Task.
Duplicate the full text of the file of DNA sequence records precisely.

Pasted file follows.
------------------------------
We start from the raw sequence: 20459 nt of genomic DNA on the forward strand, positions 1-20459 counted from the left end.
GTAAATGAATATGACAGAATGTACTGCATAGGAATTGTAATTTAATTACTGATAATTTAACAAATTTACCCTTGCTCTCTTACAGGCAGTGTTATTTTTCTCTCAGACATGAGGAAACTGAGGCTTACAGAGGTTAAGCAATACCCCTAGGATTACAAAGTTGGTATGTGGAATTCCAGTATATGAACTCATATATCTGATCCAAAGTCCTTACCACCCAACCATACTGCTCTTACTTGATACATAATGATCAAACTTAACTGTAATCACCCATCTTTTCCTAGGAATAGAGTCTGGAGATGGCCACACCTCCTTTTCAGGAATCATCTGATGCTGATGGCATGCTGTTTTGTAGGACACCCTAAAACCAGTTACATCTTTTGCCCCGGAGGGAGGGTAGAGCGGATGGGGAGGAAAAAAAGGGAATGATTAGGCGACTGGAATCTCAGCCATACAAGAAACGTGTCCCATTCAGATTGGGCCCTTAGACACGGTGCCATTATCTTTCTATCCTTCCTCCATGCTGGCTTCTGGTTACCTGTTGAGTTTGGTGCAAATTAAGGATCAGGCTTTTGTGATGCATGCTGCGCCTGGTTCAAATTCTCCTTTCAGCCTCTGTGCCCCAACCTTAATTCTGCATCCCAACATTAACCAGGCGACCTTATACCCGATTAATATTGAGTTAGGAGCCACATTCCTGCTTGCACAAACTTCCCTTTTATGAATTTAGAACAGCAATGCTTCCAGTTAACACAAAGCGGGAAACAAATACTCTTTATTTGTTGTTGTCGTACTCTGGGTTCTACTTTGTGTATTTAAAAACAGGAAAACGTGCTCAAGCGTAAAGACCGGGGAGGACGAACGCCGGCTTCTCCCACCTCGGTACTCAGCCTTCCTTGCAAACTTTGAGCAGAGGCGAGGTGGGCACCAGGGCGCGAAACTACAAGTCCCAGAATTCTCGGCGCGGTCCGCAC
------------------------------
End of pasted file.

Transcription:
We start from the raw sequence: 20459 nt of genomic DNA on the forward strand, positions 1-20459 counted from the left end.
GTAAATGAATATGACAGAATGTACTGCATAGGAATTGTAATTTAATTACTGATAATTTAACAAATTTACCCTTGCTCTCTTACAGGCAGTGTTATTTTTCTCTCAGACATGAGGAAACTGAGGCTTACAGAGGTTAAGCAATACCCCTAGGATTACAAAGTTGGTATGTGGAATTCCAGTATATGAACTCATATATCTGATCCAAAGTCCTTACCACCCAACCATACTGCTCTTACTTGATACATAATGATCAAACTTAACTGTAATCACCCATCTTTTCCTAGGAATAGAGTCTGGAGATGGCCACACCTCCTTTTCAGGAATCATCTGATGCTGATGGCATGCTGTTTTGTAGGACACCCTAAAACCAGTTACATCTTTTGCCCCGGAGGGAGGGTAGAGCGGATGGGGAGGAAAAAAAGGGAATGATTAGGCGACTGGAATCTCAGCCATACAAGAAACGTGTCCCATTCAGATTGGGCCCTTAGACACGGTGCCATTATCTTTCTATCCTTCCTCCATGCTGGCTTCTGGTTACCTGTTGAGTTTGGTGCAAATTAAGGATCAGGCTTTTGTGATGCATGCTGCGCCTGGTTCAAATTCTCCTTTCAGCCTCTGTGCCCCAACCTTAATTCTGCATCCCAACATTAACCAGGCGACCTTATACCCGATTAATATTGAGTTAGGAGCCACATTCCTGCTTGCACAAACTTCCCTTTTATGAATTTAGAACAGCAATGCTTCCAGTTAACACAAAGCGGGAAACAAATACTCTTTATTTGTTGTTGTCGTACTCTGGGTTCTACTTTGTGTATTTAAAAACAGGAAAACGTGCTCAAGCGTAAAGACCGGGGAGGACGAACGCCGGCTTCTCCCACCTCGGTACTCAGCCTTCCTTGCAAACTTTGAGCAGAGGCGAGGTGGGCACCAGGGCGCGAAACTACAAGTCCCAGAATTCTCGGCGCGGTCCGCAC